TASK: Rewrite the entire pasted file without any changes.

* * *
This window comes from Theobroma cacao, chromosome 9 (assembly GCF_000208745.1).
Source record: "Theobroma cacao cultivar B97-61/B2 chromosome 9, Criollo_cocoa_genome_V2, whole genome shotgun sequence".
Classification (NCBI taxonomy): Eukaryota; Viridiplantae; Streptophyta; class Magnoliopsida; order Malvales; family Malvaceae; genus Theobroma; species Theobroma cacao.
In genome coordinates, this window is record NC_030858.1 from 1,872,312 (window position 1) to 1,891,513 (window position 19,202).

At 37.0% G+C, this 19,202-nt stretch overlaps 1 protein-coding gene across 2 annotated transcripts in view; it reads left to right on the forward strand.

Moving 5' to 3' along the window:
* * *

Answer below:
This window comes from Theobroma cacao, chromosome 9 (assembly GCF_000208745.1).
Source record: "Theobroma cacao cultivar B97-61/B2 chromosome 9, Criollo_cocoa_genome_V2, whole genome shotgun sequence".
Classification (NCBI taxonomy): Eukaryota; Viridiplantae; Streptophyta; class Magnoliopsida; order Malvales; family Malvaceae; genus Theobroma; species Theobroma cacao.
In genome coordinates, this window is record NC_030858.1 from 1,872,312 (window position 1) to 1,891,513 (window position 19,202).

At 37.0% G+C, this 19,202-nt stretch overlaps 1 protein-coding gene across 2 annotated transcripts in view; it reads left to right on the forward strand.

Moving 5' to 3' along the window: